Step 1. Draw with replacement, from to form the bootstrap sample;

Step 2. Start for to B do:

Draw without replacement from a subset of d variables

Drop unselected variables from so that is d dimensional

Build the b th determinant of covariance

End for

Step 3. Sort the ensemble;

Step 4. Keep the k smallest samples based on elbow to form, where and;

Step 5. Start for to d do:

Select most frequent variables left in to compute

End for

Step 6. Form;

Step 7. Compute and base on.

We can build the robust distance by the same way:


Without selecting the smallest determinant of covariance, we choose to select a certain number of subsamples to achieve the variable selection through a sort of voting process. The portion of the most frequently appearing variables are elected to build an optimal space that allow us to compute our robust estimators. The simulation results and other details will be discussed later.

2.3. Justification Random Subspace Learning for Outlier Detection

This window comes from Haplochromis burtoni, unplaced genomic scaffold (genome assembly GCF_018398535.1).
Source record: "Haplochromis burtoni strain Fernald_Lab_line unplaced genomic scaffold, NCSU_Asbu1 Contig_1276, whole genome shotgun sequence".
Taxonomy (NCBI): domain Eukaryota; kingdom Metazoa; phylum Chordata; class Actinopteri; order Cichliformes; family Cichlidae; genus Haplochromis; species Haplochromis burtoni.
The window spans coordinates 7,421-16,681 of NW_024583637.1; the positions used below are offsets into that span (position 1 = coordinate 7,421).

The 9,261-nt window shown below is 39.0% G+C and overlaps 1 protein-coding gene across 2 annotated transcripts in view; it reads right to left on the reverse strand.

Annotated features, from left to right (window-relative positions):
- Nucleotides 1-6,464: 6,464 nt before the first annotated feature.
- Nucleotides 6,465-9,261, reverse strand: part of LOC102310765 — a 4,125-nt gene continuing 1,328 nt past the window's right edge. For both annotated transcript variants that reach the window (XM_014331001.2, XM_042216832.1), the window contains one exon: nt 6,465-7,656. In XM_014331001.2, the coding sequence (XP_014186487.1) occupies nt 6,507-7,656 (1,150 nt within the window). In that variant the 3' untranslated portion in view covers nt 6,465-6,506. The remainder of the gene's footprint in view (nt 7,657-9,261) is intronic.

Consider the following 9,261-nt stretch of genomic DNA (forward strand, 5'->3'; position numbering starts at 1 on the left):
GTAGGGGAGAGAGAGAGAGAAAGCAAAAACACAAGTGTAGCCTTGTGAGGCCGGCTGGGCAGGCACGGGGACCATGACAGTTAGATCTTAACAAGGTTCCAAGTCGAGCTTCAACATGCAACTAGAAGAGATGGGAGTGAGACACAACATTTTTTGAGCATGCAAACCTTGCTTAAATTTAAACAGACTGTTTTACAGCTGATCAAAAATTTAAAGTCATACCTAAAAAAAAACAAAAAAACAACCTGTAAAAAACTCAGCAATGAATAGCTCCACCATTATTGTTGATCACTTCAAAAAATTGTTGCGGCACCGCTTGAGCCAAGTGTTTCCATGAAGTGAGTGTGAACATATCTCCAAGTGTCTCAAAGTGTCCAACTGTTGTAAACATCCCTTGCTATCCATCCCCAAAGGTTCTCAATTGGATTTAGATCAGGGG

Conjecture 1. Let be the dataset under consideration. Assume that a proportion of the observations in are outliers. If, then with high probability, the proposed RSSL outlier detection algorithm will efficiently correctly identify a set of data that contains very few of the outliers.

Sketch 1. Let be a random observation in the original dataset. Let denote the b th boot-

strapped sample from. Let represent the proportion of observations that are in but also

present in. It is easy to prove

. (13)

In other words, if denotes the observations from not present in, we must


. (14)

Since is known to converge to as n goes to infinity. Therefore for each given bootstrapped

sample, there is a probability close to that any given outlier will not corrupt the estimation of location vector and scatter matrix parameters. Since the outliers as well as all other observations have an asymptotic probability of of not affecting the bootstrapped estimator that we build. Therefore over a large enough re-sampling process (large B), there will be many bootstrapped samples with very few outliers leading to a sequence of small covariance determinants as desired, if. It is therefore reasonable to deduce that by averaging this exclusion of outliers over many replications, robust estimators will naturally be generated by the RSSL algorithm.

2.4. Alternatives to Parametric Outlier Detection Methods